Wednesday, July 9, 2014

Failure, Discovery, and Disappointment

We were finally looking at the plasmids we transferred into cells today. In order to find out what kinds of plasmid were the unknowns, we had to run gel electrophoresis. Because we had to run three controls, two unknowns uncut, and two unknowns cut, the process was complicated. We had to add in many different materials and went through many steps. Toward the end, I almost lost my spot in the process. I thought that my result would be as good as the one before, but it was not. The image of the gel looked really unusual, but I still did not figure out what I did wrong during the process. I will ask Jody tomorrow.

Haffenreffer Museum of Anthropology
After class, as usual, I went to lunch. Today was the third day of my Providence discovery trip. I went to the Haffenreffer Museum of Anthropology of Brown University, Providence Art Club, and lastly Athenaeum. Haffenreffer Museum was located at the Quiet Green, which was easy to locate. I walked in,  and I saw a showcase with many antiques from different cultures/countries, including Nigeria, China, Mexico, and many more. I saw through every item closely, and each of them had its own characteristics that I was attracted by. They all fully showed the spirit of each culture; the expression, uses of colors, and gestures all represented the distinctions of each culture. Walked further in, I saw two bears that represented Brown University. More and more historical items of Brown University showed up, including the flags, the photos, videos, the president's regalia and even the university mace. On the other side, the museum exhibited the handicrafts and objects related to lives of people in the Grassland, which referred to the highlands of northwestern Cameroons. Finishing touring the museum, I felt like I walked back into both the past of Brown University and the Grassland.
One Part of the Exhibition

Providence Art Club
Walked out the museum, I soon felt the heat and humidity. With the unfamiliarity with the roads, I walked extra distance and finally arrived at the Art Club. I walked upstairs and saw many paintings hanging on the wall. I kept walking through hallways, up and down stairs, and turned several times. In the confusing maze-like space, I could always see art besides me. As I walked, I looked right and left, and saw numerous inspiring pieces of arts created by materials ranging from acrylic, crayon, oil, wood, steel, and to woolen, with the topics of nature, people, animals, flowers, and animals. I could not get enough of them. I met a gentleman who worked there (I forgot to ask his name), and he volunteered to be a private tour guide for me. He said that this gallery was built in 1802, and could be said as the first art club in America. It was originally a house of twelve people. He showed me the original location of the kitchen, the living room, and the studying room. These rooms were not big. He also pointed the original chairs, tiles, walls, and even stairs that were preserved until now. It was really amazing.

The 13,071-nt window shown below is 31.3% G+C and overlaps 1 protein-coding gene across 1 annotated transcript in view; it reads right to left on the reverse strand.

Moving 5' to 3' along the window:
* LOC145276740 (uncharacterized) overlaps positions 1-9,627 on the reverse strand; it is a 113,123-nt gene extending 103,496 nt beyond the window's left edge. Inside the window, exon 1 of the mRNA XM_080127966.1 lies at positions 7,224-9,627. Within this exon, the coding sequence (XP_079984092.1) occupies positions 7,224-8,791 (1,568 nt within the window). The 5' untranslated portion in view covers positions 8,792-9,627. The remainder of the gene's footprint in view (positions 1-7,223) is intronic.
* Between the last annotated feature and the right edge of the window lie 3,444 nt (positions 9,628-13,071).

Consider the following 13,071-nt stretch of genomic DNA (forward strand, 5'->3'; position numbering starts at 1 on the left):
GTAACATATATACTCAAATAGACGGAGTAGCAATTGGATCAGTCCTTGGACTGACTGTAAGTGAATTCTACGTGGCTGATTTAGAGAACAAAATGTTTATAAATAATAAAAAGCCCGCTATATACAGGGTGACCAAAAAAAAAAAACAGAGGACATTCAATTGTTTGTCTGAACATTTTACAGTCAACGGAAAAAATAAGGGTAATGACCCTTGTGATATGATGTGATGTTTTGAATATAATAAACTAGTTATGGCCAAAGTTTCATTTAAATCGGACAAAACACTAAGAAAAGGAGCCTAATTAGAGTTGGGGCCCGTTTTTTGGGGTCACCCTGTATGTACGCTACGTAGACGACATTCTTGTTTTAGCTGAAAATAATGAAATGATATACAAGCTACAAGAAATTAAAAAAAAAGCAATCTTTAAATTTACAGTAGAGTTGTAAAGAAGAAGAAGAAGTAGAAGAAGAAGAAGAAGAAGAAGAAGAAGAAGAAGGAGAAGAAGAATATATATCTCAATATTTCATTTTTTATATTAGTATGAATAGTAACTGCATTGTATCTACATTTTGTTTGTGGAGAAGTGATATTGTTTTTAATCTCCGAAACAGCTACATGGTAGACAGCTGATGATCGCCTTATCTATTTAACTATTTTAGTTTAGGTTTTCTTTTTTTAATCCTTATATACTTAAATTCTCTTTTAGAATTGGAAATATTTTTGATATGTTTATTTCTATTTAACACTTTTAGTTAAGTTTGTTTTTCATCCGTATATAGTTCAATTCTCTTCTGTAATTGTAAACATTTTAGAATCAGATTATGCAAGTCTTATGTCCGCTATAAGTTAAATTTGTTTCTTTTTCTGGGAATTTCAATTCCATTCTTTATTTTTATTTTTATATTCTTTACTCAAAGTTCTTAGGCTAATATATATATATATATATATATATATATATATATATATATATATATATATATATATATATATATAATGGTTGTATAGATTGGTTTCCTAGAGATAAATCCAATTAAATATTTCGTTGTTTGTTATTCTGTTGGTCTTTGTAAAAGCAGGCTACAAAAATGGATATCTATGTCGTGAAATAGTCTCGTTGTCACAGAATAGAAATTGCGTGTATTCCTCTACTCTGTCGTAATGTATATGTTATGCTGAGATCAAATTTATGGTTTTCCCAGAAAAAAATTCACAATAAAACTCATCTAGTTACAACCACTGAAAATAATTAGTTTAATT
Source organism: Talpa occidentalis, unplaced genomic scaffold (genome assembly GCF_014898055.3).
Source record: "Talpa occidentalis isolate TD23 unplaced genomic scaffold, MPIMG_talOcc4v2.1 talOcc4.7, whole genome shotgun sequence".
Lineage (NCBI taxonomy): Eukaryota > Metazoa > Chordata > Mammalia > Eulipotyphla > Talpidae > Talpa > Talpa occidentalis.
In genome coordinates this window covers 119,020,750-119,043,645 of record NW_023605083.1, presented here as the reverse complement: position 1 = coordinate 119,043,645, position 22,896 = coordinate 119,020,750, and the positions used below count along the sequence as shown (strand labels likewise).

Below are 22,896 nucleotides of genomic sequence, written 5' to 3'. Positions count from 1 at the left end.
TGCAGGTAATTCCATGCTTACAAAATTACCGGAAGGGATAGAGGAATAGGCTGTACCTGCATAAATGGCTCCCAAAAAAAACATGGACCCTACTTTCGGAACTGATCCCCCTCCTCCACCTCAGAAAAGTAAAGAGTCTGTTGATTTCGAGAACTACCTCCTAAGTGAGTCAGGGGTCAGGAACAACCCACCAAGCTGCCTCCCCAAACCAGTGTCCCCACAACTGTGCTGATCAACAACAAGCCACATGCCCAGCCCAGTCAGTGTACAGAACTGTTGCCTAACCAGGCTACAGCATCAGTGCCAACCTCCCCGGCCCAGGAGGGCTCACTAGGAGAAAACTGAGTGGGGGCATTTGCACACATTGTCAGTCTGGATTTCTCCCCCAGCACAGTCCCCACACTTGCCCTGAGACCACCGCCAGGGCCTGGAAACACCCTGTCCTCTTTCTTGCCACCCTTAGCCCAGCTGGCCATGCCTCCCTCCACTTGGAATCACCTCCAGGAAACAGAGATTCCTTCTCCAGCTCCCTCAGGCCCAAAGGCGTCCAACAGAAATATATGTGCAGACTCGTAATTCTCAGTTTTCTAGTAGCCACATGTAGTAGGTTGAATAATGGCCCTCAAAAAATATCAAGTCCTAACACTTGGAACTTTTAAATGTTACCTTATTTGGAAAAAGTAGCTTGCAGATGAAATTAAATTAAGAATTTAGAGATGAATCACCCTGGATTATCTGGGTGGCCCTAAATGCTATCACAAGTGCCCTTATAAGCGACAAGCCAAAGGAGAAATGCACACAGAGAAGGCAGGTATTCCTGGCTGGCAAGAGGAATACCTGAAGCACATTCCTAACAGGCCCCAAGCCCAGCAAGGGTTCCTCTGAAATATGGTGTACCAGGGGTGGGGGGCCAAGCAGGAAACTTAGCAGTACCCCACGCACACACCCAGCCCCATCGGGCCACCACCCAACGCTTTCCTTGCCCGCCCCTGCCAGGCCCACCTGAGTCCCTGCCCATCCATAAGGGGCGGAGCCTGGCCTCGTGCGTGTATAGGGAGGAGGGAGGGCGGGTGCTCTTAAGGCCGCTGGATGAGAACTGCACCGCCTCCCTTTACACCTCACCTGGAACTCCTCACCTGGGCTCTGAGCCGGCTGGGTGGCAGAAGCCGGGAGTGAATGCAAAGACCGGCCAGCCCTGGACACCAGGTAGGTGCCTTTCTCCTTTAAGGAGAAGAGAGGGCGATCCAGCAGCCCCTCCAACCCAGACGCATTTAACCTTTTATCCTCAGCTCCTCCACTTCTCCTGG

Inside of the Library
Continuing my tour, I could really said that I had no sense of direction. I passed Athenaeum, but I did not know I even walked down the street and asked people if they know where it was. No one could tell me. I did not give up; I walked back and forth, and magically found it. The inside was beautiful. Many book bookshelves stood in front of me, and the history even made the place more meaningful. Even though the facilities seemed somehow old, the feeling of touching historical preservation made me feel wonderful. I went upstairs, and I could hear the squeek sound while I walked up. I also went downstairs. I enjoyed every part of the library tour, except the feeling of hot. Unfortunately, I sprang my ankle when I walked down the stairs because of my carelessness. It still hurts.

I was planning on going back to dorm, but when I found out it was only three thirty, I decided to explore more. I went to Steinert Center for the piano practice room. There were many private piano practice rooms, and I went into room number ten. I pressed the first key, and the tune was off. Despite that, I kept playing and enjoyed the melody of my own playing until I forgot what was the next note. With the lack of practice for a long time, it was hard to think of some pieces I could play. I tried to look online, but it did not work out. I was disappointed by myself, I gave up, and I went back to dorm with my injured left foot.

I rest for almost two hours, and I went to have the first dinner with white rice in the dining hall. I attended Partner Scholar Program meeting afterward. I met Kisa, and she still remembered us! In the meeting, we talked about social classes in colleges, and things to be aware as first-generation college students, which did not apply to me. Although the target of the meeting was not me, I still met new people and had realization that social classes would be apparent in college lives, and that I would have to adapt to it.

After I got back to dorm, our cluster had the last get-together meeting. We wrote each other things we wanted to say to each other. The feeling of separating was getting real. Marie asked us to answer three questions: what did us expect before we came, what did we learn, and what we would miss. I wanted to learn new things, experience college life, and meet new people, which I all accomplished. I will definitely miss the freedom and people I met here. I still have two days, and I will cherish the time, definitely. 

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